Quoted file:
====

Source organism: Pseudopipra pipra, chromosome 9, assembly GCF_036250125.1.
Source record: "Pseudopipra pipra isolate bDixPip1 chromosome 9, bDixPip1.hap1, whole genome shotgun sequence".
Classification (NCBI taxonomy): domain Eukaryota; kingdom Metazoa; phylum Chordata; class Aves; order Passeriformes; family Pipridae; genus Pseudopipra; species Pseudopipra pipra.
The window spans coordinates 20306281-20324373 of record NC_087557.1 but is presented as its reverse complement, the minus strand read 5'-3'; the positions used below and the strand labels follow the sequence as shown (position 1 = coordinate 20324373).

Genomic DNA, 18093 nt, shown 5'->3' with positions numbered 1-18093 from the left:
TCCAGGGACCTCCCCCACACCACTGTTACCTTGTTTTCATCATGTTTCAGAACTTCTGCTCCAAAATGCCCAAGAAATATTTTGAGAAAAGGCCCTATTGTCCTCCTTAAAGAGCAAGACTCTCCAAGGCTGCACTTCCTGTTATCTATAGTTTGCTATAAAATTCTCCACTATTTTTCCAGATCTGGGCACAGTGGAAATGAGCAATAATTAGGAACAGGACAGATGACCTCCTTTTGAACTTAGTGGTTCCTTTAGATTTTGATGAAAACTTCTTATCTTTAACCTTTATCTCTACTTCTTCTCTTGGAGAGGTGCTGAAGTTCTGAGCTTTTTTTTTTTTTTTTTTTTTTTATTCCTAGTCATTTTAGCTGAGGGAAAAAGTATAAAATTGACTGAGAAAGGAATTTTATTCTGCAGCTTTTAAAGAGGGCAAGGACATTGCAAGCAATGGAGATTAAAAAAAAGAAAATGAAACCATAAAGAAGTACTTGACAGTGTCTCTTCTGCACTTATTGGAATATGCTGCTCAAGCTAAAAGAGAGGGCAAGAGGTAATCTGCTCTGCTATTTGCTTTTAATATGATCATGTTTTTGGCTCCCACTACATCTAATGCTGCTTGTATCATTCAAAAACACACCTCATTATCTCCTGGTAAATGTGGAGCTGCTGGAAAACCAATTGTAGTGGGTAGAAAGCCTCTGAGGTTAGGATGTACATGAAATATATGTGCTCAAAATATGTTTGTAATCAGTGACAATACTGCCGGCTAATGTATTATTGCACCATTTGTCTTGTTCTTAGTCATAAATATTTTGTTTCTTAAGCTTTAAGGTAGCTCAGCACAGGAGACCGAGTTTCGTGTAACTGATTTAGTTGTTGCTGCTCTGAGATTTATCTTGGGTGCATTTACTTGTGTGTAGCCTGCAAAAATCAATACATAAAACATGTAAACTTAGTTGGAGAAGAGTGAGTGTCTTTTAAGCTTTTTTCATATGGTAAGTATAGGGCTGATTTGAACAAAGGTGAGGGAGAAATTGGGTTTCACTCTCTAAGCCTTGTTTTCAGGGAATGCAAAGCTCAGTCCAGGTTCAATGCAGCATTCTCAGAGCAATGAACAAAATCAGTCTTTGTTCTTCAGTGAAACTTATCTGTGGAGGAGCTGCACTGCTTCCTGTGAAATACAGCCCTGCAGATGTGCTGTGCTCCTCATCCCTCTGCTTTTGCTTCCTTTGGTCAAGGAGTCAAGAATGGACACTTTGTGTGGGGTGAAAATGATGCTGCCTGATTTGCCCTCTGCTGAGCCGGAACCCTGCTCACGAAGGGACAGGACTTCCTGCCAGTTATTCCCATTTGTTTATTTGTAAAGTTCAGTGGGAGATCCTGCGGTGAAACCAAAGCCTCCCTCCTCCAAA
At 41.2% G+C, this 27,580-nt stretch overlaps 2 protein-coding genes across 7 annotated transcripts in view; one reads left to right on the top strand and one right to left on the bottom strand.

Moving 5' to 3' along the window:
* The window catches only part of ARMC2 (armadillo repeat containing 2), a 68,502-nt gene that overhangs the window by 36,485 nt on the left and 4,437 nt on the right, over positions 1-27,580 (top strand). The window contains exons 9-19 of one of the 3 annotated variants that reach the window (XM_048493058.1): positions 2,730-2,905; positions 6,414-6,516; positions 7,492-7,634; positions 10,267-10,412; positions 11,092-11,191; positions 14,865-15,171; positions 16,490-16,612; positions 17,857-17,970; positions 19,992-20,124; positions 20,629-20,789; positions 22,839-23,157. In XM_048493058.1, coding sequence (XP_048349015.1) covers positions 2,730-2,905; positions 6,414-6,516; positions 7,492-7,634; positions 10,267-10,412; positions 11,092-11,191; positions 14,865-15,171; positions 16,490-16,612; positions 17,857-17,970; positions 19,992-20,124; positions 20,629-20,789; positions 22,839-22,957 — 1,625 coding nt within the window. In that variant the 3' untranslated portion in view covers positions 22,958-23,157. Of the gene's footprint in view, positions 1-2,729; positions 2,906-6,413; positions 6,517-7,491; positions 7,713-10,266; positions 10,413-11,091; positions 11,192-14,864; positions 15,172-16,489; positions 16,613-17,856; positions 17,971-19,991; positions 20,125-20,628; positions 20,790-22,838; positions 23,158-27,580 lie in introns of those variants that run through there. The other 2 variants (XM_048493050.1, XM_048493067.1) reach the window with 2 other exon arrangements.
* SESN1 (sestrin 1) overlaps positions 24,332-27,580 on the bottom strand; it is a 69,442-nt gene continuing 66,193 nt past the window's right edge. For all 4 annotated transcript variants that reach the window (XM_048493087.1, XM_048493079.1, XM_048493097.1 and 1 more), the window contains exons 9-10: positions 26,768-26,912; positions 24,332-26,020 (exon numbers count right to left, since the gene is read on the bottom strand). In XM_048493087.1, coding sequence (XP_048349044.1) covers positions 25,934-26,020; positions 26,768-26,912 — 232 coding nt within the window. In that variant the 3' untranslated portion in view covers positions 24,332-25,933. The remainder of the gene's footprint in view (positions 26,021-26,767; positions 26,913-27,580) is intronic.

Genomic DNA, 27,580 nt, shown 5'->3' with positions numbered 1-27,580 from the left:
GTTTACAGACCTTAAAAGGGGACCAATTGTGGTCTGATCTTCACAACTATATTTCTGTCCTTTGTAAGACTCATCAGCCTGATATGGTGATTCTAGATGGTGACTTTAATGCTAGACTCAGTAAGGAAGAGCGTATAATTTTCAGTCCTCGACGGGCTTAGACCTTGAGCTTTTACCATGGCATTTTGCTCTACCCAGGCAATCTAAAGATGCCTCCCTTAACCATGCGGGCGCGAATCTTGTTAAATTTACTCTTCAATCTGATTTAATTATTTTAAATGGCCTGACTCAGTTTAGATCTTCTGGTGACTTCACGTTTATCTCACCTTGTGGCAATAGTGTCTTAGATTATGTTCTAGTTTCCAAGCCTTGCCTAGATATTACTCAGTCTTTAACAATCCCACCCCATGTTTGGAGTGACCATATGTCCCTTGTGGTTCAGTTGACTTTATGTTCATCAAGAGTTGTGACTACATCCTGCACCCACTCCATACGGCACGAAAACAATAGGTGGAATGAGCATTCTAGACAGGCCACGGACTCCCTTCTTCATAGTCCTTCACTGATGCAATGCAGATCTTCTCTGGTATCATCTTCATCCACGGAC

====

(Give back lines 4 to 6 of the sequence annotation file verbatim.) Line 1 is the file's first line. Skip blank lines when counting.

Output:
The window spans coordinates 20306281-20324373 of record NC_087557.1 but is presented as its reverse complement, the minus strand read 5'-3'; the positions used below and the strand labels follow the sequence as shown (position 1 = coordinate 20324373).

Genomic DNA, 18093 nt, shown 5'->3' with positions numbered 1-18093 from the left:
TCCAGGGACCTCCCCCACACCACTGTTACCTTGTTTTCATCATGTTTCAGAACTTCTGCTCCAAAATGCCCAAGAAATATTTTGAGAAAAGGCCCTATTGTCCTCCTTAAAGAGCAAGACTCTCCAAGGCTGCACTTCCTGTTATCTATAGTTTGCTATAAAATTCTCCACTATTTTTCCAGATCTGGGCACAGTGGAAATGAGCAATAATTAGGAACAGGACAGATGACCTCCTTTTGAACTTAGTGGTTCCTTTAGATTTTGATGAAAACTTCTTATCTTTAACCTTTATCTCTACTTCTTCTCTTGGAGAGGTGCTGAAGTTCTGAGCTTTTTTTTTTTTTTTTTTTTTTTATTCCTAGTCATTTTAGCTGAGGGAAAAAGTATAAAATTGACTGAGAAAGGAATTTTATTCTGCAGCTTTTAAAGAGGGCAAGGACATTGCAAGCAATGGAGATTAAAAAAAAGAAAATGAAACCATAAAGAAGTACTTGACAGTGTCTCTTCTGCACTTATTGGAATATGCTGCTCAAGCTAAAAGAGAGGGCAAGAGGTAATCTGCTCTGCTATTTGCTTTTAATATGATCATGTTTTTGGCTCCCACTACATCTAATGCTGCTTGTATCATTCAAAAACACACCTCATTATCTCCTGGTAAATGTGGAGCTGCTGGAAAACCAATTGTAGTGGGTAGAAAGCCTCTGAGGTTAGGATGTACATGAAATATATGTGCTCAAAATATGTTTGTAATCAGTGACAATACTGCCGGCTAATGTATTATTGCACCATTTGTCTTGTTCTTAGTCATAAATATTTTGTTTCTTAAGCTTTAAGGTAGCTCAGCACAGGAGACCGAGTTTCGTGTAACTGATTTAGTTGTTGCTGCTCTGAGATTTATCTTGGGTGCATTTACTTGTGTGTAGCCTGCAAAAATCAATACATAAAACATGTAAACTTAGTTGGAGAAGAGTGAGTGTCTTTTAAGCTTTTTTCATATGGTAAGTATAGGGCTGATTTGAACAAAGGTGAGGGAGAAATTGGGTTTCACTCTCTAAGCCTTGTTTTCAGGGAATGCAAAGCTCAGTCCAGGTTCAATGCAGCATTCTCAGAGCAATGAACAAAATCAGTCTTTGTTCTTCAGTGAAACTTATCTGTGGAGGAGCTGCACTGCTTCCTGTGAAATACAGCCCTGCAGATGTGCTGTGCTCCTCATCCCTCTGCTTTTGCTTCCTTTGGTCAAGGAGTCAAGAATGGACACTTTGTGTGGGGTGAAAATGATGCTGCCTGATTTGCCCTCTGCTGAGCCGGAACCCTGCTCACGAAGGGACAGGACTTCCTGCCAGTTATTCCCATTTGTTTATTTGTAAAGTTCAGTGGGAGATCCTGCGGTGAAACCAAAGCCTCCCTCCTCCAAA